I scanned these images from a book found in Keith Fawkes Books in Hampstead, London. It’s the messiest and most chaotic bookshop I’ve ever been into, but those are the kind of places where strange treasures like “Visions of the Future” can be found. The subtitle reads: “An exciting and novel selction of science fiction art of today”. The book was a British publication, featuring at the time young British artists. Judging from a quick round on google, most of them seem to be active still. So there is plenty of inspiration out there! Here are five of my favourite artworks from the book, which stood out among all the weird and funky sci-fi kitsch.
Allthough Wes Wilson is seen as the father of the psychedelic rock poster, the poster art of Victor Moscoso stands for me as the archetypal expression of the hippie era. With vibrating colours and psychedelic imagery, his posters take you straight back to that special vibe of the late 1960s San Fransisco. Victor Moscoso was born in Spain in 1937, but moved with his family to Brooklyn, New York three years later, where he spent most of his youth and childhood. He went on to study art at Yale under the supervision of Josef Albers, whose color theory later became an important inspiration for him. Jack Kerouac’s On the Road was a motivating factor for Moscoso to move on to California and San Fransisco in 1959. But it wasn’t until 1967 with the Summer of Love that Victor Moscoso rose to international fame, with his posters for the Avalon Ballroom (whose concerts featured artists such as Janis Joplin and the Doors). There is an excellent interview with him at The Comics Journal, for those who would like to read more about his fascinating life and refreshing take on art. Victor Moscoso is still active as an artist.
I discoverd Stelios Faitakis two years ago, at the Venezia Art Biennale, where he had painted a big mural on the wall of the Danish pavilion. His art captures the mood not only of the crisis in his native Greece, but also the global crisis of capitalism. Faitakis’ pictures look like something painted by a medieval monk beamed into our modern age, trying to document the society around him. The result is a striking visual language, which elevates the battles of our time to something much deeper than just angry young men throwing rocks at riot police.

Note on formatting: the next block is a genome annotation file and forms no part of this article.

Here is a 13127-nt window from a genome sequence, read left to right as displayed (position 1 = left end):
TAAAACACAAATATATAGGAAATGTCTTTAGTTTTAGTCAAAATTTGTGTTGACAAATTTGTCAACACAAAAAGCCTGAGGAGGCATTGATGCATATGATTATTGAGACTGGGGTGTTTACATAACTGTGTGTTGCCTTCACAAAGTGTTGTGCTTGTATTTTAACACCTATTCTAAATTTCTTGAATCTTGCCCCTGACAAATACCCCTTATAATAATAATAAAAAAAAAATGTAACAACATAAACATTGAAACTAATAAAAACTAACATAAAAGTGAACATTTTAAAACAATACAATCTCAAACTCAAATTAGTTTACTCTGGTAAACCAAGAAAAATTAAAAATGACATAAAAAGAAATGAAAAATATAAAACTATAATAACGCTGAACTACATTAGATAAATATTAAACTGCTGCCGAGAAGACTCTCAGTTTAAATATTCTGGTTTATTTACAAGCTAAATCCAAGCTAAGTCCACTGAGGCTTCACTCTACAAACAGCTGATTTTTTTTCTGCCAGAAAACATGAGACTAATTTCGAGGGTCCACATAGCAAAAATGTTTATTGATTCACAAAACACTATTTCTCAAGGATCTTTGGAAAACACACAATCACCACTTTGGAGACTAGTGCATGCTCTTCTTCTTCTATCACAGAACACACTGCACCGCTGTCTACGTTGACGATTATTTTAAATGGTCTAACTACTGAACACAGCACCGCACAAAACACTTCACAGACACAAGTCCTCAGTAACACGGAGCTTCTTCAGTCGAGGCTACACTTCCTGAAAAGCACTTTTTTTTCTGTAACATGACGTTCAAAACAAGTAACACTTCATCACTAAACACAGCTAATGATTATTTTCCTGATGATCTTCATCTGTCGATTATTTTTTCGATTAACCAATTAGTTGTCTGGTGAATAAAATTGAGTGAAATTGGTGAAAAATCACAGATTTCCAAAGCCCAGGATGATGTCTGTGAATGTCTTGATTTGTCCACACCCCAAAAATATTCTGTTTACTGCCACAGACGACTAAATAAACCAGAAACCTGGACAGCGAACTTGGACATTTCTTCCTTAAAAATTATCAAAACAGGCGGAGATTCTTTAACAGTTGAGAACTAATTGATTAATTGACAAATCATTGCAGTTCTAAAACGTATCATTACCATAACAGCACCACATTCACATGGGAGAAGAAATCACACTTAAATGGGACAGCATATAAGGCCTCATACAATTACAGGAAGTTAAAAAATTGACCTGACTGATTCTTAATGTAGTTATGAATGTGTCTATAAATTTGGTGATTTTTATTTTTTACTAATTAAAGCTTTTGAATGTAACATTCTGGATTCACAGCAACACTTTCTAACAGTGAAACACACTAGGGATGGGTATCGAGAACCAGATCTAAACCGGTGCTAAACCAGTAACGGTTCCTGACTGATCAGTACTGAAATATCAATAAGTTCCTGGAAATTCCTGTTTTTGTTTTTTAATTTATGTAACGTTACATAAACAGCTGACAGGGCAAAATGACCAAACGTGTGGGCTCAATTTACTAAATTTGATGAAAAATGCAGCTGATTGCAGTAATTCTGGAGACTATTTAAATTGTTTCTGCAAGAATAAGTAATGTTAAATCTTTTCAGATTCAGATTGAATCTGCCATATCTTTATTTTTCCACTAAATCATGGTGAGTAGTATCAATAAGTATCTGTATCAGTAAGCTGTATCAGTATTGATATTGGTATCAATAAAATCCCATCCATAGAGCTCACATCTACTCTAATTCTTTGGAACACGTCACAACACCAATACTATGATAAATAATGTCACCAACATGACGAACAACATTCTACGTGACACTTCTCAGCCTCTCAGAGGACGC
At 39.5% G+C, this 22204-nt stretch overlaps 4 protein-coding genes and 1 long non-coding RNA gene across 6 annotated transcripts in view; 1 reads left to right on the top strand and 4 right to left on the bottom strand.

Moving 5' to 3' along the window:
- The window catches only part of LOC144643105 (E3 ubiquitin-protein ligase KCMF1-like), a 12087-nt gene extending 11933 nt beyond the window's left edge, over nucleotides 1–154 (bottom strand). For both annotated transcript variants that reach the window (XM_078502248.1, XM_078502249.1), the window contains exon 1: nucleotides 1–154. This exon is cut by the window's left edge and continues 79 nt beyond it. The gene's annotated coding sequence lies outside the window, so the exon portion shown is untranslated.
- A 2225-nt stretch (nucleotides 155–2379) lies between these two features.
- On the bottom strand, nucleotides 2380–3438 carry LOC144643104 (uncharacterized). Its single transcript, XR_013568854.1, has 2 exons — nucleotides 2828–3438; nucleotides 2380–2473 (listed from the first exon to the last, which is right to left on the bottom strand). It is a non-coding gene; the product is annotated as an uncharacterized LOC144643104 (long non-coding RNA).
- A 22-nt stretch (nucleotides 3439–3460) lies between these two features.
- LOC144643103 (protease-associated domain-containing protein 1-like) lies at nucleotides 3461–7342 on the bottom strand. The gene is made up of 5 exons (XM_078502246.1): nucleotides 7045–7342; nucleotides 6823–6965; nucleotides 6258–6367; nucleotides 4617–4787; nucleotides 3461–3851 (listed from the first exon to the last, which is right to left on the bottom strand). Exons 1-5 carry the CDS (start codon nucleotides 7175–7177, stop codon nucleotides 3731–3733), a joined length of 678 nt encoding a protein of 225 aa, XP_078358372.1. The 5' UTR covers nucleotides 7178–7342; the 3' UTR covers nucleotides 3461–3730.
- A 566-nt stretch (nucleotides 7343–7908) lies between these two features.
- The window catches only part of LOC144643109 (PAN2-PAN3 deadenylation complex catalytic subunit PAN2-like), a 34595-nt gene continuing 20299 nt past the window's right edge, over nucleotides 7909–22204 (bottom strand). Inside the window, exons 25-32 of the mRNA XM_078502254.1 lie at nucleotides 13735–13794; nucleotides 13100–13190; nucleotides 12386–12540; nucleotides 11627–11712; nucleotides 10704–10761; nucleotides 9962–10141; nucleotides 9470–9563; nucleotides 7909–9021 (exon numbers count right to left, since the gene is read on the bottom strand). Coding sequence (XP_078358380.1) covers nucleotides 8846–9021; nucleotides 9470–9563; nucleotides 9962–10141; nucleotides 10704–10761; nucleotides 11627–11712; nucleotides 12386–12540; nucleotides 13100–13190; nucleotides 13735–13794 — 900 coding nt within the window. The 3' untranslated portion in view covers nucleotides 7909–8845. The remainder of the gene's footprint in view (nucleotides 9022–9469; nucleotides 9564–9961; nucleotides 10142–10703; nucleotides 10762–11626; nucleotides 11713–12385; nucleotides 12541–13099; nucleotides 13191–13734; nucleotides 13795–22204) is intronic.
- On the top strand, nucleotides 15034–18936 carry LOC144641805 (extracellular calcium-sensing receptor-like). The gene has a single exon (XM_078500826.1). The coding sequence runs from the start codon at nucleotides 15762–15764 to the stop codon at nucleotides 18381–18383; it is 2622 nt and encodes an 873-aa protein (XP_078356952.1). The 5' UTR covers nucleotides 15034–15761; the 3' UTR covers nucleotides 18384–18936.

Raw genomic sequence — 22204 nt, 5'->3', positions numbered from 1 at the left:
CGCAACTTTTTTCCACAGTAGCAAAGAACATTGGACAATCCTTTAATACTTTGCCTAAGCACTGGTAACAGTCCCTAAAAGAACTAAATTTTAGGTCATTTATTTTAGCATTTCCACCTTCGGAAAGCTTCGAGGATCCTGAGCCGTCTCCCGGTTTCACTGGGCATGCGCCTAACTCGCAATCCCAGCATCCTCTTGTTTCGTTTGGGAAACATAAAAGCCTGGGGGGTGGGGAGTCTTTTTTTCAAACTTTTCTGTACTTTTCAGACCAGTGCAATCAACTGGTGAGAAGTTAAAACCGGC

These animal illustrations are from a 1960’s edition of Danish Lademann’s Encyclopedia. The illustrator has done an impressive job of squeezing all the animals into their respective habitats or families, resulting in these fantastic and somewhat surrealistic illustrations. They are however perfectly in tune with the encyclopedia of the past century, before the creation of Wikipedia and the internet – Get as much information as possible compressed into your limited volumes of books. As a summer temp at an antiquarian book shop in the Norwegian Book Town, I have unfortunately seen a lot of these old encyclopedias end up in the paper recycling. I’ve saved a few, but realizing there is a limit to how many old encyclopedias I need in my book shelf I have also dissected many of them, resulting in a great collection of old illustrations.
Canned sardines, caught in the fjords of Western Norway, were once a staple food in both Europe and the USA. To appeal to buyers in foreign markets, the Norwegian canning factories came up with an abundance of colorful designs, more or less related to the contents of the tin. In the first half of the 20th century, when the canning industry reached it’s peak, there were dozens of canning factories in the southwestern city of Stavanger. In fact the canning industry was one of the main reasons for the city’s growth in this period. Today, Stavanger’s canning museum is the only memory left of the once booming sardine industry, and crude oil has long since replaced it as the main source of income. Most of the images are borrowed from www.norwegiancollector.com.
Since Norway is a a small country with only four million people, you would not expect the regional differences to be too big. The geography though is such, that for almost a thousand years, from the end of the viking era and until modern times, the different regions did not interact much among each others – so that each part of the country developed distinct cultural and linguistic traits. Oddvar Torsheim is an artist whose burlesque style is distincly Western Norwegian. His art is a homage to the fjord landscape and the people who live there, but also a satirical look at Norway; the religious fanaticism of the west, the oil industry and the greed which has corrupted our innocence over the past decades. And then there is women, beer drinking men and I guess a bit of autobiographical references too, in Torsheim’s humorous, freudian universe.